The contention of complainant is that the covenant of general warranty in the deed binding upon the heirs of the grantors and warranting the title to John Moore, Bishop of St. Augustine, and his successors forever operates by way of estopped to convey to the church and its privities the perpetual beneficial estate in the land.

It is alleged that John Moore, Bishop of St. Augustine, died in July, 1901, that he was succeeded by William J. Kenny who afterwards died and was succeeded by Michael J. Curley who became Archbishop of Baltimore and he was succeeded by complainant.

The demurrer was general attacking the bill for want of equity and presenting the point that it affirmatively shows that the complainant has not title to the property.

The order appealed from was directed solely to the demurrer and overruled it but it also allowed the defendants thirty days in which to plead or answer.

The supersedeas order was granted on the twenty-seventh day after the order overruling the demurrer was made.

The effect of the supersedeas order in this case was to stay all proceedings in the Circuit Court upon the bill of complaint. See State ex rel. v. Gibbs, 68 Fla. 334, 67 South. Rep. 104.

The statute provides that no appeal from an interloctury decision, judgment or decree of a Circuit Court sitting as a Court of Equity shall operate as a supersedeas unless the Judge of the Circuit Court for Justice of the Supreme Court shal on an inspection of the record "order and direct a stay of proceedings." See Section 3170, Revised General Statutes.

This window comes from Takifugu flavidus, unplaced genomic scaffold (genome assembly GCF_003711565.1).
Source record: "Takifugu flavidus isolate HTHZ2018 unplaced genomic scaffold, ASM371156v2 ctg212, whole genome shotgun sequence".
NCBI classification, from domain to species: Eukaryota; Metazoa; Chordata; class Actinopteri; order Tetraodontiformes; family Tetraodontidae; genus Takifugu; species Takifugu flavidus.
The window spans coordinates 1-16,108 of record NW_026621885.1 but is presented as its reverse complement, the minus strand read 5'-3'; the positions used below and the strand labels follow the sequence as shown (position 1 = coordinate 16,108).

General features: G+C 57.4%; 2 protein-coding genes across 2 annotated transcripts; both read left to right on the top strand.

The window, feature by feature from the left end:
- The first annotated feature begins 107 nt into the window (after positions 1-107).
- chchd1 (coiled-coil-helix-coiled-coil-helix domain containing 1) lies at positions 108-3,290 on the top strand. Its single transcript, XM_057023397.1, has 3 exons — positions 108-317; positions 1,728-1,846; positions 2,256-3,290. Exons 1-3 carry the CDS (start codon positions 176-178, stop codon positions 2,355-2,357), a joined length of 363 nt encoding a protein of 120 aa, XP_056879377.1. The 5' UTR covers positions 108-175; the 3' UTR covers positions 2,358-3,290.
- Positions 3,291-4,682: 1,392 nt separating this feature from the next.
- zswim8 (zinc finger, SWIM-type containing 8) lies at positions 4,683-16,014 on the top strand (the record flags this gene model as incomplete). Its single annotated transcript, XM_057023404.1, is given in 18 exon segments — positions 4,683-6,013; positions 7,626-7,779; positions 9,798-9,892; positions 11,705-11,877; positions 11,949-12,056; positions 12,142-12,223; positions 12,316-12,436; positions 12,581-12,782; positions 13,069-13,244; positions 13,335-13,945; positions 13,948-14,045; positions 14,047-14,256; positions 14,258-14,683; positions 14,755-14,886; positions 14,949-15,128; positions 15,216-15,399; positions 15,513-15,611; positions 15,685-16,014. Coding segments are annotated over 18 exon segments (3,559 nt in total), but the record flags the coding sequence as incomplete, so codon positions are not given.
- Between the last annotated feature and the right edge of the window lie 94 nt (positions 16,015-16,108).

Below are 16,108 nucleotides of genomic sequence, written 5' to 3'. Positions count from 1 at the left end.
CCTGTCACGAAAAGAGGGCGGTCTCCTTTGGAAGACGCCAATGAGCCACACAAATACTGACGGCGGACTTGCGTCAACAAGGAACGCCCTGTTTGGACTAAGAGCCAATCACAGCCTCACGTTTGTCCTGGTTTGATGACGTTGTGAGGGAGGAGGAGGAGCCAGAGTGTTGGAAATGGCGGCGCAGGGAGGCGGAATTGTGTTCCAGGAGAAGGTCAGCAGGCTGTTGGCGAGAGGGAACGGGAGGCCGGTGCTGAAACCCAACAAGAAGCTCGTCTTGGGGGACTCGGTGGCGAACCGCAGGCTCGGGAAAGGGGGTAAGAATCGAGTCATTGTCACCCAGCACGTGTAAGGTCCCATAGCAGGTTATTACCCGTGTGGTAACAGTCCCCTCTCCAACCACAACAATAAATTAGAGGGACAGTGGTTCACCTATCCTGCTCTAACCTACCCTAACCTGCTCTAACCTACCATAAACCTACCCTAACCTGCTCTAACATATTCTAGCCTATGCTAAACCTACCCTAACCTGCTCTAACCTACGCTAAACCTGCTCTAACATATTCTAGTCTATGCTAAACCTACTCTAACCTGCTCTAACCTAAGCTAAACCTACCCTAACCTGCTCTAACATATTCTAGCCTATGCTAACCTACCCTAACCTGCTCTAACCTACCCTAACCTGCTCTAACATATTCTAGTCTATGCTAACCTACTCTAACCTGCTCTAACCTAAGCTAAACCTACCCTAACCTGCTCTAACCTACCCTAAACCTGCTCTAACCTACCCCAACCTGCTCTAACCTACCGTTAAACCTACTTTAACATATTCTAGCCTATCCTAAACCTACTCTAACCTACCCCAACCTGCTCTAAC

No provision is made in the statute for notice to the appellee of the application for a supersedeas. The matter of granting a stay of proceedings under circumstances like those in this case is left to the discretion of the Circuit Judge or the Justice of this Court to whom the application may be made. While if notice had been given and the appellee had had opportunity to show that the effect of the order would be merely to delay the determination of the cause the Court may not have granted the order, we cannot say that the granting of the order without notice was an abuse of discretion.

In cases where a stay order merely has the effect to secure delay in the matter of coming to an issue upon the merits of a cause, as where the appeal is taken from an interlocutory order overruling a demurrer to a bill, it would seem that the injury which might flow toward the complainant from the failure of the Court to expedite its business is not offset by the benefits which might accrue to the appellant from obtaining a few months of delay before coming to an issue on the merits.

The grounds urged fro the dissolution of the supersedeas are such that might have commended themselves t the Judge's judgment to whom the application for the supersedeas was made had an opportunity been given by notice to urge them. But in view of the provisions of the statute and the discretion which it obviously vests in the Chancellor in such matters we cannot say that his action was such an abuse of discretion as to constitute error which we think is the real question presented by the motion.

The motion of dissolve the supersedeas is therefore denied.